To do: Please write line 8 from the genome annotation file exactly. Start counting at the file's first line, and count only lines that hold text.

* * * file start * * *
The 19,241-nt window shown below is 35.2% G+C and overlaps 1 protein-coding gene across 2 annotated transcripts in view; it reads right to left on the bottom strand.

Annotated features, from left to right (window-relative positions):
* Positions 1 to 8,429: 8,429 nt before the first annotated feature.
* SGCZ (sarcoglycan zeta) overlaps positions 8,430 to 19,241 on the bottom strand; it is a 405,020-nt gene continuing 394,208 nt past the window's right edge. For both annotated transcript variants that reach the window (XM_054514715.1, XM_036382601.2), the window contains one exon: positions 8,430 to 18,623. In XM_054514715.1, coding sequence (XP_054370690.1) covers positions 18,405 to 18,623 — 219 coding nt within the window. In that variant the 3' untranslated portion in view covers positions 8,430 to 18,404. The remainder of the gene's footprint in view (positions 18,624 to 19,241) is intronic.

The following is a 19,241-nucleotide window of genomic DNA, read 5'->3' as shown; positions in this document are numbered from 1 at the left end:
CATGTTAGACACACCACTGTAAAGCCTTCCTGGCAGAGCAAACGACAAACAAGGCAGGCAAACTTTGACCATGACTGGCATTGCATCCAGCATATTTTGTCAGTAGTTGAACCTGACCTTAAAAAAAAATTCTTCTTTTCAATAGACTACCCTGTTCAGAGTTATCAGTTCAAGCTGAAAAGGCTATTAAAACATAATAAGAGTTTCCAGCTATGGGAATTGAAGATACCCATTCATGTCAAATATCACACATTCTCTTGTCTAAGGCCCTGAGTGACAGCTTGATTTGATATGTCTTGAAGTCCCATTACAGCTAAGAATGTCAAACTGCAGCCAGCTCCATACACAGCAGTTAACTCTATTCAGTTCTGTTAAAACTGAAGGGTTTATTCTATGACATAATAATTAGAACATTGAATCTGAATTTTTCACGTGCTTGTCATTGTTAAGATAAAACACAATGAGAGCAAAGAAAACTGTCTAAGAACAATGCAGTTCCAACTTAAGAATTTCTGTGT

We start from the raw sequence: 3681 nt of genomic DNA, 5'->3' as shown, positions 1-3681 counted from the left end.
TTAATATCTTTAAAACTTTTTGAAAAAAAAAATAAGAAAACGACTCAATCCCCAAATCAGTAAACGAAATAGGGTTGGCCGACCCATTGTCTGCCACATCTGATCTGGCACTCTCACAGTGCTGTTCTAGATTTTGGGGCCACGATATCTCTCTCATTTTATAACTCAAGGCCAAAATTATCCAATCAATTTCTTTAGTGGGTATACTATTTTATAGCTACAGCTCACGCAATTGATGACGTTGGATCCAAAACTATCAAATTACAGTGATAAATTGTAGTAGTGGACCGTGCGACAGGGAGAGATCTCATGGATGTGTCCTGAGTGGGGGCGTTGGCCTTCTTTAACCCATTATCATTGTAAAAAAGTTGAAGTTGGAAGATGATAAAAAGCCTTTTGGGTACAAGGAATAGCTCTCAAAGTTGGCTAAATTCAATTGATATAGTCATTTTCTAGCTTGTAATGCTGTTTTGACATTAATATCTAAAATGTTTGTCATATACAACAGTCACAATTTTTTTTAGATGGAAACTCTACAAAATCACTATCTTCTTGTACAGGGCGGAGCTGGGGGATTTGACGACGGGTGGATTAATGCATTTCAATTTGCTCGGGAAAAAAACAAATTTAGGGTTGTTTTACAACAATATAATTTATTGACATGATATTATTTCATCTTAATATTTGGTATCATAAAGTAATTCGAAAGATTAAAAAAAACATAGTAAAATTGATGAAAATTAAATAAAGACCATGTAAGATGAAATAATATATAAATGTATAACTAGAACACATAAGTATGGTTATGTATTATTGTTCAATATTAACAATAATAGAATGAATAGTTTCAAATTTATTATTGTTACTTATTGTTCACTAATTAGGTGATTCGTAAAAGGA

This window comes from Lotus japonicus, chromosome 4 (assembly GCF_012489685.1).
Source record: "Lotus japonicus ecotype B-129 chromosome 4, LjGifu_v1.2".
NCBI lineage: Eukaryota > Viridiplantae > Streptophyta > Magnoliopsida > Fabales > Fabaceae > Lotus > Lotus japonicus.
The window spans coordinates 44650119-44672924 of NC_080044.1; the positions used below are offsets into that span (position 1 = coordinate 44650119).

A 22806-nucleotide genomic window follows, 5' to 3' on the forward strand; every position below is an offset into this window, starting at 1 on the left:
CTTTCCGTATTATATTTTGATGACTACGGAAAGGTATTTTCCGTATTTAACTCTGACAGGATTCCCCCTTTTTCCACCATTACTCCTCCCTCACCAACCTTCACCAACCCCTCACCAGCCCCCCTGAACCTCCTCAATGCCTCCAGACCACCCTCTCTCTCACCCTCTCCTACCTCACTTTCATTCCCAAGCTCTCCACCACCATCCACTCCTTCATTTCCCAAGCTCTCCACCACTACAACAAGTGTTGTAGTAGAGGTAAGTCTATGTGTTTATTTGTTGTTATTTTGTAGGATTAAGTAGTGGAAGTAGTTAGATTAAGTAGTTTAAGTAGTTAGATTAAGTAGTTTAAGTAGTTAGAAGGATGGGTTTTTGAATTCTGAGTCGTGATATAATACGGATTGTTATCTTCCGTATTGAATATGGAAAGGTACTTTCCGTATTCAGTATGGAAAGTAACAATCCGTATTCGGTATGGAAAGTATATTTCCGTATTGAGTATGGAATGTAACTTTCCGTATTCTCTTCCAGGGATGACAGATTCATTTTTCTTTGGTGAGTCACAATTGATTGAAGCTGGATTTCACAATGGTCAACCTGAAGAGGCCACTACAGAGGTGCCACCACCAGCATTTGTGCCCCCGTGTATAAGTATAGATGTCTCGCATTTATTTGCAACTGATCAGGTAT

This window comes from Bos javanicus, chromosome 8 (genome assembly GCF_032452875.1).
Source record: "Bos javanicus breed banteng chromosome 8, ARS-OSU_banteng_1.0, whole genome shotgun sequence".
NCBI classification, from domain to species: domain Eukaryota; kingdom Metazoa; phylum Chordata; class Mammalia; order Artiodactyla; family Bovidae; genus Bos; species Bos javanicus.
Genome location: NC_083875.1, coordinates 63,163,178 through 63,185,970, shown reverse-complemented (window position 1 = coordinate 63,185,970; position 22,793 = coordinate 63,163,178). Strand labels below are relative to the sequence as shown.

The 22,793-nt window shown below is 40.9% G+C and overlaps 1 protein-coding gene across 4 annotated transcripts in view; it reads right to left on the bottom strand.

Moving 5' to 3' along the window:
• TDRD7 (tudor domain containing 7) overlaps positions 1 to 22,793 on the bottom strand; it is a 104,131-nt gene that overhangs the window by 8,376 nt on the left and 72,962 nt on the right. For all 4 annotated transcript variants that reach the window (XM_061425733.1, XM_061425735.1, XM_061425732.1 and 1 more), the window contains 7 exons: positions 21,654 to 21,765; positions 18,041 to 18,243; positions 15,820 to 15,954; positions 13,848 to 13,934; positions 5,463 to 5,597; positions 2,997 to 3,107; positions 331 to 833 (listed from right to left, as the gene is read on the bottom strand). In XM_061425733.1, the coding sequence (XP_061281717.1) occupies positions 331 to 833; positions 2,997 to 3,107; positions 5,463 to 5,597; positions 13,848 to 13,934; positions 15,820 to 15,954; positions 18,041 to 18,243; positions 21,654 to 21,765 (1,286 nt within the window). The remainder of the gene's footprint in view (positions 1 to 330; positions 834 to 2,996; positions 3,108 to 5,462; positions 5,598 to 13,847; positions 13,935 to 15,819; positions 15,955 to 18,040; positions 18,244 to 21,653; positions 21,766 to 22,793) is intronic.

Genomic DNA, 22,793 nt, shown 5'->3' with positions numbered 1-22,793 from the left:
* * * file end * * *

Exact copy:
TTAATATCTTTAAAACTTTTTGAAAAAAAAAATAAGAAAACGACTCAATCCCCAAATCAGTAAACGAAATAGGGTTGGCCGACCCATTGTCTGCCACATCTGATCTGGCACTCTCACAGTGCTGTTCTAGATTTTGGGGCCACGATATCTCTCTCATTTTATAACTCAAGGCCAAAATTATCCAATCAATTTCTTTAGTGGGTATACTATTTTATAGCTACAGCTCACGCAATTGATGACGTTGGATCCAAAACTATCAAATTACAGTGATAAATTGTAGTAGTGGACCGTGCGACAGGGAGAGATCTCATGGATGTGTCCTGAGTGGGGGCGTTGGCCTTCTTTAACCCATTATCATTGTAAAAAAGTTGAAGTTGGAAGATGATAAAAAGCCTTTTGGGTACAAGGAATAGCTCTCAAAGTTGGCTAAATTCAATTGATATAGTCATTTTCTAGCTTGTAATGCTGTTTTGACATTAATATCTAAAATGTTTGTCATATACAACAGTCACAATTTTTTTTAGATGGAAACTCTACAAAATCACTATCTTCTTGTACAGGGCGGAGCTGGGGGATTTGACGACGGGTGGATTAATGCATTTCAATTTGCTCGGGAAAAAAACAAATTTAGGGTTGTTTTACAACAATATAATTTATTGACATGATATTATTTCATCTTAATATTTGGTATCATAAAGTAATTCGAAAGATTAAAAAAAACATAGTAAAATTGATGAAAATTAAATAAAGACCATGTAAGATGAAATAATATATAAATGTATAACTAGAACACATAAGTATGGTTATGTATTATTGTTCAATATTAACAATAATAGAATGAATAGTTTCAAATTTATTATTGTTACTTATTGTTCACTAATTAGGTGATTCGTAAAAGGA